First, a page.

The bad news is that wine sales are decreasing internationally and this, no doubt, increases the chance of rivalry. Health consciousness, the absence of liquid lunches, and the abundance of non-alcoholic beverages from which to choose are undoubtedly contributary factors. France has been the major fine wine producer for many years, but the ‘blind tasting’ of Californian wines, compared to French wines, in 1976, organized by Steven Spurrier [6], stopped the French in their tracks. Since then, Italian and Spanish wines have improved in quality and many other countries have entered the international market including South Africa, South America, Austria, Germany (which probably always suffered because of the difficulty in reading their labels), New Zealand, Hungary and Eastern Europe, Greece and Turkey. England is also about to become a major player in the sparkling wine trade. Other States, besides California, are now producing top quality wines. I have tasted good wines from India and although China is now a major wine producer, I have not had the opportunity to taste any of their wines.

Australian wines ‘came of age’ in the 1970s, when Len Evans introduced them to the UK. Of course, Australian wine had to fight prejudice, and Hazel Murphy was a major player in conquering the international market. A sociological change took place in the 1970s; women began to drink wine and the ‘package holiday’ was inaugurated which introduced many people to wine for the first time. Brian Avery devised a clever marketing strategy when he arranged a tour of Australian vineyards for a group of Masters of Wine (MWs) and sent a bottle of Rosemount Chardonnay to each of their wives (MWs were all male).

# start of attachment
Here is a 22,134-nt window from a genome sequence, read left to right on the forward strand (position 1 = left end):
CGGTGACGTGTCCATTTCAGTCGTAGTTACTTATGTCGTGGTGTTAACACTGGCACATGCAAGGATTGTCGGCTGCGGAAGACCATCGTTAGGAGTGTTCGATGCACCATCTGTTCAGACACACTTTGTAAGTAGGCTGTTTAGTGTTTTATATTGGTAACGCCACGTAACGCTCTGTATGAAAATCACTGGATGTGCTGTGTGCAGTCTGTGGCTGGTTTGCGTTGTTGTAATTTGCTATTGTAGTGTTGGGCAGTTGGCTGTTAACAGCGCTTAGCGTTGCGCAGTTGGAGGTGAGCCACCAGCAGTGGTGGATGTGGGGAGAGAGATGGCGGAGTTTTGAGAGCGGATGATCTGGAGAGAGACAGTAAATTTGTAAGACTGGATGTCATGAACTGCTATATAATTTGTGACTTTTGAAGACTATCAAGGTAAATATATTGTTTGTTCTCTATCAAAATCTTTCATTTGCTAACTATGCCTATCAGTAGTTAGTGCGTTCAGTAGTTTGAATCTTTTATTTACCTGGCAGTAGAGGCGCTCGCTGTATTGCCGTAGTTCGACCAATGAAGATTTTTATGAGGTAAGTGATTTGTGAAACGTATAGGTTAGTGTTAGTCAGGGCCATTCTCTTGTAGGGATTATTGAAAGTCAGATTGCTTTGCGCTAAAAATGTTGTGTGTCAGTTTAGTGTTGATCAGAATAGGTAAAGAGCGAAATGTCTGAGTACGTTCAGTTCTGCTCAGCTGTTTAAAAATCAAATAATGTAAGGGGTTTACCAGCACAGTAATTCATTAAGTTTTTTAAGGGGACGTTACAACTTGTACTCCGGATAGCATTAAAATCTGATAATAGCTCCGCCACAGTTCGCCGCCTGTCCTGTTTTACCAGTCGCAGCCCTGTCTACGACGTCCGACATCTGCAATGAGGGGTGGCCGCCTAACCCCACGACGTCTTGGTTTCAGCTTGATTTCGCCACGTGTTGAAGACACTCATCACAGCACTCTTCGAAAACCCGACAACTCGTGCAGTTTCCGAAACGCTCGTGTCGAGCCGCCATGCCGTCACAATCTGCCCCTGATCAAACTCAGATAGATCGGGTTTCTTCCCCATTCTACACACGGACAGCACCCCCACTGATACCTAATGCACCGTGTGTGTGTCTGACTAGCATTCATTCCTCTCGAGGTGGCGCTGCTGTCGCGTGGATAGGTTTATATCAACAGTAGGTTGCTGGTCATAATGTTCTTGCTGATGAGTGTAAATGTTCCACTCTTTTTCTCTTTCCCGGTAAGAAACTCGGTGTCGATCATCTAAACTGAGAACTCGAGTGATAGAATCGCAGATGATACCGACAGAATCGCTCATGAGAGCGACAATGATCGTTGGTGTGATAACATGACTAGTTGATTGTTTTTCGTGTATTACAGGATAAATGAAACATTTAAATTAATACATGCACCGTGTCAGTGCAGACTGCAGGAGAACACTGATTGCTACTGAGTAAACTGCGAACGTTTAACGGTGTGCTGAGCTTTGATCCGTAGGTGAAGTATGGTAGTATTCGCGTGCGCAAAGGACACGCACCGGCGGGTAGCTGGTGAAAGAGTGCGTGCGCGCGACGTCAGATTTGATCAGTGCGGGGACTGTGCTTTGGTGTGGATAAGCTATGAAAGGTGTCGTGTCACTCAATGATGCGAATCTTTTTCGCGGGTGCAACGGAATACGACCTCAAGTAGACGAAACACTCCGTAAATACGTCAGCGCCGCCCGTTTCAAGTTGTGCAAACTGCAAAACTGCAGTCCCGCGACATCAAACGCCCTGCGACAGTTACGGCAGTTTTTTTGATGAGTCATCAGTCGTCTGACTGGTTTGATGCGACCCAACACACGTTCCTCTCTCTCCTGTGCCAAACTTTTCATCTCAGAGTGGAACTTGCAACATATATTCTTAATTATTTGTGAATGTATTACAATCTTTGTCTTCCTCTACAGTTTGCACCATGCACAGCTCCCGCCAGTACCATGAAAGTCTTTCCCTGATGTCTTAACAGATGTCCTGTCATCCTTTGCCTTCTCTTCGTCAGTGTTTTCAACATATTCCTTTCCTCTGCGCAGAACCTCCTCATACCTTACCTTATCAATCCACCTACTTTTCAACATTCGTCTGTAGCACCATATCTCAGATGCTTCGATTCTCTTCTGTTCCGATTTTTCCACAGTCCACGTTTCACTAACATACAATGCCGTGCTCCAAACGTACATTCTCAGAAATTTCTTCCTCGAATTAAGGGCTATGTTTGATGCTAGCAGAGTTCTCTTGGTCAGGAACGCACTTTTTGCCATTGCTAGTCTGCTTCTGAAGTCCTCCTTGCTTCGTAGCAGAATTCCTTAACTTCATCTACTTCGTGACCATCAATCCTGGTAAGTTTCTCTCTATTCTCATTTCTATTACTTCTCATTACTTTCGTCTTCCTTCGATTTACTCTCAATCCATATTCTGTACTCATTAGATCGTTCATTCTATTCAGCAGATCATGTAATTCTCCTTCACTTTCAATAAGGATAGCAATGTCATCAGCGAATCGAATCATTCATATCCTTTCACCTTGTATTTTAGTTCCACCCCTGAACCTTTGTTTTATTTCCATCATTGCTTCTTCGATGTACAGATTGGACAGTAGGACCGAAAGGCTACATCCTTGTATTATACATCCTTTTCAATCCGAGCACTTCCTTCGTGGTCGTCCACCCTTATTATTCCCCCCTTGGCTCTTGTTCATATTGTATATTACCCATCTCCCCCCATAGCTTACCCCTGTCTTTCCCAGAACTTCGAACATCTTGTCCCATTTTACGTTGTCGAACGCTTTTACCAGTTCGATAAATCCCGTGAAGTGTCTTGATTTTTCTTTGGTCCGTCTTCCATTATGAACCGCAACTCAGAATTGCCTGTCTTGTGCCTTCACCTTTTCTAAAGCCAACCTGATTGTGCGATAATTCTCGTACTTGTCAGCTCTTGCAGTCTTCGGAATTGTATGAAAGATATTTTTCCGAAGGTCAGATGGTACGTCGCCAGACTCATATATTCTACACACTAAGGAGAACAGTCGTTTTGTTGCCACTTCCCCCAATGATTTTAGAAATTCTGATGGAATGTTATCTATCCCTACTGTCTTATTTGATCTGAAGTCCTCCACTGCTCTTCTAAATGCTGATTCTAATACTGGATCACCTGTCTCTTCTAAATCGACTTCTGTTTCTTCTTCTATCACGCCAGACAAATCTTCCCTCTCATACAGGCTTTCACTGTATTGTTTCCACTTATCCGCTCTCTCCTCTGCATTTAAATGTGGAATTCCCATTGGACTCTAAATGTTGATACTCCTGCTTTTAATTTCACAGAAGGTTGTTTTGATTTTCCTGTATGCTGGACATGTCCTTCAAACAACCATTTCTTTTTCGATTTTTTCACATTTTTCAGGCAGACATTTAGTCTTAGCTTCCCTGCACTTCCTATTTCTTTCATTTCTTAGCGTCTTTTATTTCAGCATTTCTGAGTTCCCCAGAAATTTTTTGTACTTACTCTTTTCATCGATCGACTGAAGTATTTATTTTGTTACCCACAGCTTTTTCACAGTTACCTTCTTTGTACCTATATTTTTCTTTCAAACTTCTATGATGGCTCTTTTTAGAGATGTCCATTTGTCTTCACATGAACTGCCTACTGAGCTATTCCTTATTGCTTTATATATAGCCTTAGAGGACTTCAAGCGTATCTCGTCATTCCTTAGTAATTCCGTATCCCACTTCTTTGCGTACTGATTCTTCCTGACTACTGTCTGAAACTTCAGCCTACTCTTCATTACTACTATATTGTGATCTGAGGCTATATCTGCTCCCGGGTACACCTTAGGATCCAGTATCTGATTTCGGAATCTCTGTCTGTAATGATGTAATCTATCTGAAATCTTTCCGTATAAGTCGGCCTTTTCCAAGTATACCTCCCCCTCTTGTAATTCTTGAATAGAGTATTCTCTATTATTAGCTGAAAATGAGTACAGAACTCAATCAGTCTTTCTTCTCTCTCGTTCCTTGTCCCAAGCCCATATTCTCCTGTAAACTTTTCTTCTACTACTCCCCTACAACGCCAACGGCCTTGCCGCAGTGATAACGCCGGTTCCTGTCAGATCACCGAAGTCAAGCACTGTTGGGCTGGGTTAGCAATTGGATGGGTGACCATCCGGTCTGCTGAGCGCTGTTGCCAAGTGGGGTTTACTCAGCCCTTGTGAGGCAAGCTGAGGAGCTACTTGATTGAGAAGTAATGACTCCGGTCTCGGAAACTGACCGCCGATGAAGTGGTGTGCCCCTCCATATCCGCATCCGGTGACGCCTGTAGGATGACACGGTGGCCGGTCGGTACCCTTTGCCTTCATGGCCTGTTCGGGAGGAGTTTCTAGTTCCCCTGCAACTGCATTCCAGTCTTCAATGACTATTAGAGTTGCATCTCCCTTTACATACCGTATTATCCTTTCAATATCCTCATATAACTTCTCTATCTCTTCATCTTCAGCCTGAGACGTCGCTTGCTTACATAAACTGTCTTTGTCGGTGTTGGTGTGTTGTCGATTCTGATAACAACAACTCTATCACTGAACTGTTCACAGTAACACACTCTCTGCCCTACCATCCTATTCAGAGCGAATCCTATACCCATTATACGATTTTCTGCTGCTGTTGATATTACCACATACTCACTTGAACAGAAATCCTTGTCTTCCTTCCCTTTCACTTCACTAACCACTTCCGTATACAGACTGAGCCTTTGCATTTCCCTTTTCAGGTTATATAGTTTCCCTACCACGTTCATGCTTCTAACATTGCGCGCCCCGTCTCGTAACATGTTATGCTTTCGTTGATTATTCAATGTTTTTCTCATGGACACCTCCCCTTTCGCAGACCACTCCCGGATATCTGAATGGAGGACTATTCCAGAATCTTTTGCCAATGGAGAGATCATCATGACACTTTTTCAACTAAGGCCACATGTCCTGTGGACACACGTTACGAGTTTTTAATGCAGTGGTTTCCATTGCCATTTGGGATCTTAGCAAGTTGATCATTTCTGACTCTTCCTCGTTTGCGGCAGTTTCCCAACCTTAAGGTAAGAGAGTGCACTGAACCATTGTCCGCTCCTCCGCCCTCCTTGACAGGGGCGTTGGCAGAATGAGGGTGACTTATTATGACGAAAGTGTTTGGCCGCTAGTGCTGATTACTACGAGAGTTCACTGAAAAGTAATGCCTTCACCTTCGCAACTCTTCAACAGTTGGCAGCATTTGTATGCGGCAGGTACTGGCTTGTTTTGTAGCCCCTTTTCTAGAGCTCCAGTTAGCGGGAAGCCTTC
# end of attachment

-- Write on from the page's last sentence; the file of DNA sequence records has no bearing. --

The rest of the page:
In the USA, wine consumption is decreasing among aging baby boomers (those born between 1946 and 1964), millennials (those born between 1980s and 1990s), purportedly because of a decrease in income and the wide availability of cannabis! What sounds like a ghastly concoction, in a can, called ‘hard selzer’ (sparkling water, alcohol, usually fermented cane sugar and fruit flavouring) has also contributed to the decline. However, spending on wine has remained steady, as more people are drinking more expensive wines. Somewhat surprisingly, sales of Rosé are increasing in the USA and decreasing in France.